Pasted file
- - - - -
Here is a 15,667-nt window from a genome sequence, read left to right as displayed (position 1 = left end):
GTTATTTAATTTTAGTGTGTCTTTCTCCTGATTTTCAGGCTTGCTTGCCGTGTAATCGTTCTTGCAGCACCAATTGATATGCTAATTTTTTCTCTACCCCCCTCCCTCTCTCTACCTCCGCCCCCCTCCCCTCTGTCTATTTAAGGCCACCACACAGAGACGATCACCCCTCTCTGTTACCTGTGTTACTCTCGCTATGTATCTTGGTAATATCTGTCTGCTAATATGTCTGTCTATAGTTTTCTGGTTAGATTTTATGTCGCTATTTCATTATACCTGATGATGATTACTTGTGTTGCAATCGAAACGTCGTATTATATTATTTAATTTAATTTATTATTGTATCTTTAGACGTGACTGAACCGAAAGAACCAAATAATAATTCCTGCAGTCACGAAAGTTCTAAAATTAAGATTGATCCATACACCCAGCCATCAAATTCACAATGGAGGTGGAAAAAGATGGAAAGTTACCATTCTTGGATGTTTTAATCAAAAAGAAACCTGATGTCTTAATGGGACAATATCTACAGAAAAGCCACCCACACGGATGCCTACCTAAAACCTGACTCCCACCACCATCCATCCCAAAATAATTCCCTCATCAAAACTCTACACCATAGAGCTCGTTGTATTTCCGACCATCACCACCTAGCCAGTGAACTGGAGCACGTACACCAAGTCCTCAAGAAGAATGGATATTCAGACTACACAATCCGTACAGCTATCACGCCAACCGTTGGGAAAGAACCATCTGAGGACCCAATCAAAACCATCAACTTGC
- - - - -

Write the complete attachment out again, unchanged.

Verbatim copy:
Here is a 15,667-nt window from a genome sequence, read left to right as displayed (position 1 = left end):
GTTATTTAATTTTAGTGTGTCTTTCTCCTGATTTTCAGGCTTGCTTGCCGTGTAATCGTTCTTGCAGCACCAATTGATATGCTAATTTTTTCTCTACCCCCCTCCCTCTCTCTACCTCCGCCCCCCTCCCCTCTGTCTATTTAAGGCCACCACACAGAGACGATCACCCCTCTCTGTTACCTGTGTTACTCTCGCTATGTATCTTGGTAATATCTGTCTGCTAATATGTCTGTCTATAGTTTTCTGGTTAGATTTTATGTCGCTATTTCATTATACCTGATGATGATTACTTGTGTTGCAATCGAAACGTCGTATTATATTATTTAATTTAATTTATTATTGTATCTTTAGACGTGACTGAACCGAAAGAACCAAATAATAATTCCTGCAGTCACGAAAGTTCTAAAATTAAGATTGATCCATACACCCAGCCATCAAATTCACAATGGAGGTGGAAAAAGATGGAAAGTTACCATTCTTGGATGTTTTAATCAAAAAGAAACCTGATGTCTTAATGGGACAATATCTACAGAAAAGCCACCCACACGGATGCCTACCTAAAACCTGACTCCCACCACCATCCATCCCAAAATAATTCCCTCATCAAAACTCTACACCATAGAGCTCGTTGTATTTCCGACCATCACCACCTAGCCAGTGAACTGGAGCACGTACACCAAGTCCTCAAGAAGAATGGATATTCAGACTACACAATCCGTACAGCTATCACGCCAACCGTTGGGAAAGAACCATCTGAGGACCCAATCAAAACCATCAACTTGC